4 Things To Understand About This Market
Stocks have been running higher for more than five years now, and the gains that have been available are downright impressive.
Yet, investors continue to complain about valuations, the Fed "rigging the game," the state of the economy, global debt levels, etc.
It is also interesting to note that everyone and their grandmother sees bubbles forming everywhere these days.
While only a select few saw the bubbles in technology or the housing/mortgage markets building in 2000 and 2007, today, one can read about bubbles every single day on the popular financial websites.
Even former Fed Chairman Alan Greenspan, who has been criticized for allowing the tech and mortgage bubbles to build -- and then pop -- made headlines on the subject yesterday. Greenspan reminded us that all bubbles end in a "crunch."
The first point from Friday morning was to remember that bubbles don't develop and/or pop when everyone is looking for them. By definition, bubbles become an emotional thing. Investors clamor for the hot dot, and almost no one "sees" a problem.
But unlike the heady days of 1999 or 2006, today, the watchword is fear.
In short, investors don't want to get fooled again. Remember, most investors are very adept at preparing for something that has already happened. Therefore, it seems that everyone is now ready for the next market calamity, which, in short, means that the next bear market probably won't look anything like the last two.
The Most Important Things To Understand About The Current Market Environment Are As Follows:
- It's a bull market until proven otherwise
- The latest leg higher is not hitting on all cylinders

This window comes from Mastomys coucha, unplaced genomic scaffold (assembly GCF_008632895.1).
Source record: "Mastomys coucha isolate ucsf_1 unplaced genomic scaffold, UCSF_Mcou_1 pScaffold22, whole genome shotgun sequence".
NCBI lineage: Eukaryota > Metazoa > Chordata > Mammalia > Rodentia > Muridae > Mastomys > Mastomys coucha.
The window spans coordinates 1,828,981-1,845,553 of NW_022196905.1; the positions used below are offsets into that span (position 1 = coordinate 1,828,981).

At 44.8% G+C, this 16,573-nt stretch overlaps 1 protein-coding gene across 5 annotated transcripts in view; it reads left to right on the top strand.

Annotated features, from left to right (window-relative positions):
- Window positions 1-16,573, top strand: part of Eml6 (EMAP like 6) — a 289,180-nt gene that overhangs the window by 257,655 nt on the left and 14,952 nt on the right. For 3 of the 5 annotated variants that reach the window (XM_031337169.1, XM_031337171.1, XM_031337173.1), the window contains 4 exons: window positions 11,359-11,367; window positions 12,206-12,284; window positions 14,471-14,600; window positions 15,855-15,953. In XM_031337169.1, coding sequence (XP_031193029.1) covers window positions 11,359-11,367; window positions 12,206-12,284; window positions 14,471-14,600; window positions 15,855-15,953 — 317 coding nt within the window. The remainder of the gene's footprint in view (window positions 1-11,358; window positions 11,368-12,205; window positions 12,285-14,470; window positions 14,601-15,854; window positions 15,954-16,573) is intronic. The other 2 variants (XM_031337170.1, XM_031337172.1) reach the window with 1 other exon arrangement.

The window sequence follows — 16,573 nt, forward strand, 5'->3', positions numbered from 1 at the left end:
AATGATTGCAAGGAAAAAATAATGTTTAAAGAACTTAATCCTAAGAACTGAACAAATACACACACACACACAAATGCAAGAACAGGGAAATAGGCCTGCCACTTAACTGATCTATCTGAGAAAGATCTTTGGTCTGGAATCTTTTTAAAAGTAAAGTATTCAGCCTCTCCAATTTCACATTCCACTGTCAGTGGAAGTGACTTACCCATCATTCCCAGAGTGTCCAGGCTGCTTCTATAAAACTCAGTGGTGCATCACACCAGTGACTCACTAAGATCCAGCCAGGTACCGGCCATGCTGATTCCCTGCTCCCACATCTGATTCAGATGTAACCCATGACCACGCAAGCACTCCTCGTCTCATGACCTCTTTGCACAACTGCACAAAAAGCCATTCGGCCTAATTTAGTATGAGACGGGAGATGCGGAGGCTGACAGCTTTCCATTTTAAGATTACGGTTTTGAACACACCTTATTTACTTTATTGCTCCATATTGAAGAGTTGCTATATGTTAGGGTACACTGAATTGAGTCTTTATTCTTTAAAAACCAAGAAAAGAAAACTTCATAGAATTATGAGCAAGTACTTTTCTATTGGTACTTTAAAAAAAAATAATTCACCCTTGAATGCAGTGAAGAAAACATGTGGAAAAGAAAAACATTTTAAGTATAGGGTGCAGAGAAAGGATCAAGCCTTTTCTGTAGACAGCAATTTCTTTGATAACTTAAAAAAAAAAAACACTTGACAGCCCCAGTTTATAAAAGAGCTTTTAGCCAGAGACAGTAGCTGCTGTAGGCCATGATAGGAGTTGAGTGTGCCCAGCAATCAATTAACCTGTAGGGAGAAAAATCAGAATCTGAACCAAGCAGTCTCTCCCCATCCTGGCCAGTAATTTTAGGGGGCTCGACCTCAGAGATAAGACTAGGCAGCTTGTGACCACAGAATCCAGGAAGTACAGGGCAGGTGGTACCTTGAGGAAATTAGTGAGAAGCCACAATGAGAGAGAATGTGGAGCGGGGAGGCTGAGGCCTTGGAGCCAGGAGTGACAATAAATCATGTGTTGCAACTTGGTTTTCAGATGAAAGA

- Market risk is elevated
- This type of environment can last longer than most can imagine.
These points are also reflected in the readings of our market models, which at this stage are somewhere between high neutral and moderately positive on balance. So, while it is okay to remain long and to hopefully enjoy the profits of the current bull run, this is most definitely not the time to be complacent or asleep at the wheel from a risk management standpoint.
Looking At The Charts...
As was mentioned yesterday, the chart of the S&P 500 should not be viewed in a vacuum at the present time. Although the S&P did manage to eke out another new all-time high Thursday, it did so by a meager 0.05 percent. In addition, it is important to note that none of the other major indices followed suit.
With the readings of our momentum models no better than neutral right now, it is hard to get too fired up about the current action. However, it is summer, and the trend of the major indices is clearly up. As such, the bulls should be given the benefit of what is turning out to be increasing doubt at this point.
S&P 500 (NYSE: SPY) - Daily
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Tags: Alan Greenspan